Despite pie-in-the-sky economic theory, competitively priced, quality products do not always trump those of lesser quality in the marketplace. A variation of Sony’s Beta format video was used for decades by professionals because of its superiority to the VHS format, but this didn’t stop VHS from becoming the dominant consumer format. McDonald’s does not make food that is cheaper, more nutritious, or even better tasting than a good sandwich from a local deli, but this hasn’t stopped the burgermeister from selling untold billions of its artery-clogging offerings. The US health care system gets arguably fewer positive results per dollar spent than any other health care system in the world, but there are US consumers who will defend it as being “the best” right up to their untimely deaths.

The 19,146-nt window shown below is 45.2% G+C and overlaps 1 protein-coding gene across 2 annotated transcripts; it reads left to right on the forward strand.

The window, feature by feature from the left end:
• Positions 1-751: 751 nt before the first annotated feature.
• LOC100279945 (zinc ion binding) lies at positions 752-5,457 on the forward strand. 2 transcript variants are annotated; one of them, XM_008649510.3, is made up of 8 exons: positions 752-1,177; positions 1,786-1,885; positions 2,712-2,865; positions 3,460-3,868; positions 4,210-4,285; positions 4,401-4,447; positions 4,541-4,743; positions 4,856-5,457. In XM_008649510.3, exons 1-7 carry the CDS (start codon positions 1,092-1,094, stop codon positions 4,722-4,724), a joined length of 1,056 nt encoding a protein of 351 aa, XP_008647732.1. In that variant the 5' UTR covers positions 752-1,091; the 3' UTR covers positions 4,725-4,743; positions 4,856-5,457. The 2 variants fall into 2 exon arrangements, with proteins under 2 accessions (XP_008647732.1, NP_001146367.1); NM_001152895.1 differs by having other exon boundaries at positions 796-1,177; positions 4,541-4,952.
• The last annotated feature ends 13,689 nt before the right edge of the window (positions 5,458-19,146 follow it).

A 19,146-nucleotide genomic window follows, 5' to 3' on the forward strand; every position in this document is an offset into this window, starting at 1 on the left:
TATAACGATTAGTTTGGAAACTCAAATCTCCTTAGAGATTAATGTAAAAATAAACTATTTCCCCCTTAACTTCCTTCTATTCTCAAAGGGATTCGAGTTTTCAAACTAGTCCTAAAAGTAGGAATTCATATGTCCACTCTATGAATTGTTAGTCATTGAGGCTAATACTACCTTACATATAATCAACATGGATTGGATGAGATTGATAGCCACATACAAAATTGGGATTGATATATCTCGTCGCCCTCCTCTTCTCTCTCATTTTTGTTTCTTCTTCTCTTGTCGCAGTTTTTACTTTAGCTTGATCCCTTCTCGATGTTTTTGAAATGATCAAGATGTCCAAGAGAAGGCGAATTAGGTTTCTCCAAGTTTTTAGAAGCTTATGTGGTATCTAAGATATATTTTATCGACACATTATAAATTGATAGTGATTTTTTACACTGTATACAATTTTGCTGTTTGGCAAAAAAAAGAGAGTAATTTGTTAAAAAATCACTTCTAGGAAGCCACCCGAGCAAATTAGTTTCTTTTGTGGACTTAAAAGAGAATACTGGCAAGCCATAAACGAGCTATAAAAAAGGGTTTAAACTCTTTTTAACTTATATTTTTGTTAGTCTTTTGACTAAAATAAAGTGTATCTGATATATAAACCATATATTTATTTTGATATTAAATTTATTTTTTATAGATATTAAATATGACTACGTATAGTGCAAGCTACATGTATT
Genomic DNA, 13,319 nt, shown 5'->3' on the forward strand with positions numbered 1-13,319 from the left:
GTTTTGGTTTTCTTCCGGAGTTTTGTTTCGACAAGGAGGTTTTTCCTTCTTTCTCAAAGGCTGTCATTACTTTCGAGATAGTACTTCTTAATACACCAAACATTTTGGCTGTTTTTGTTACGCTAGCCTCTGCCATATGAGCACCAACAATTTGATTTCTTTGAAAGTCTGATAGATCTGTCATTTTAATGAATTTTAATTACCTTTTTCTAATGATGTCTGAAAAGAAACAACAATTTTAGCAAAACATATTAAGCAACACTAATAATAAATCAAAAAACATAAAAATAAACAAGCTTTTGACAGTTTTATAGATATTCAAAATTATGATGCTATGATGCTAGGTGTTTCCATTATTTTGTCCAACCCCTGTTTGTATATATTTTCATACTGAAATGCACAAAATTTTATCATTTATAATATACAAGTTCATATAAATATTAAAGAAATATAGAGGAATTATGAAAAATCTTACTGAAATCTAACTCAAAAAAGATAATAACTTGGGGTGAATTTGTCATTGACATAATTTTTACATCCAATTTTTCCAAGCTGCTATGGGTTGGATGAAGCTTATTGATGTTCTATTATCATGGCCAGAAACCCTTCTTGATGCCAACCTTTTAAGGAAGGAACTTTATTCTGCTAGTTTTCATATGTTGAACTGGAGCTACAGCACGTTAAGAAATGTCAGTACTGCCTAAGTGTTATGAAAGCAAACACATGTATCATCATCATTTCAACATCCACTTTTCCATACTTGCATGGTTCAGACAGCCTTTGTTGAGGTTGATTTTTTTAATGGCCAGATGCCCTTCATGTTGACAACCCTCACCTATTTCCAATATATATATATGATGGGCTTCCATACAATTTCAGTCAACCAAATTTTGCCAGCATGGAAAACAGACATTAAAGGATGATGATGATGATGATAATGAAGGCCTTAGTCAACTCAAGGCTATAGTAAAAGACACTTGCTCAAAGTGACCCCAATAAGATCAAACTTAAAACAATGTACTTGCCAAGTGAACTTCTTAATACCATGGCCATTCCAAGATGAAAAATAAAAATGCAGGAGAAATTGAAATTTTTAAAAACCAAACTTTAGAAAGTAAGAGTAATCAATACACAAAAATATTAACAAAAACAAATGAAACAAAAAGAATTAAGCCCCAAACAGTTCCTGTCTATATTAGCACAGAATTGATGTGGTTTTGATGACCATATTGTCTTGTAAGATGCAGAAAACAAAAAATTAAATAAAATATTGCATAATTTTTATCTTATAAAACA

The truth is that marketing techniques often trump product value when determining marketplace winners and losers. Continue reading →
Many years of grizzled travelling will give you a cavalier attitude to roadside cuisine and a thick skin to the casual xenophobia which occasionally greets the weary traveller.
Most tourists have trouble-free experiences, meeting people grateful for their presence and aware that their daily bread (or chapatti) depends on it. But that isn’t true everywhere.
Thomas Friedman coined the McDonald’s Theory of Conflict Resolution to explain why he thought nations that shared a common fast-food culture wouldn’t go to war. But then Friedman enjoys artery-clogging burgers while I enjoy independent travel.
Tourism is the largest employer and most valuable industry in the world. And so I present the Tourism Theory of Conflict Resolution, or â€“ more simply â€“ the Trouble with Paradise.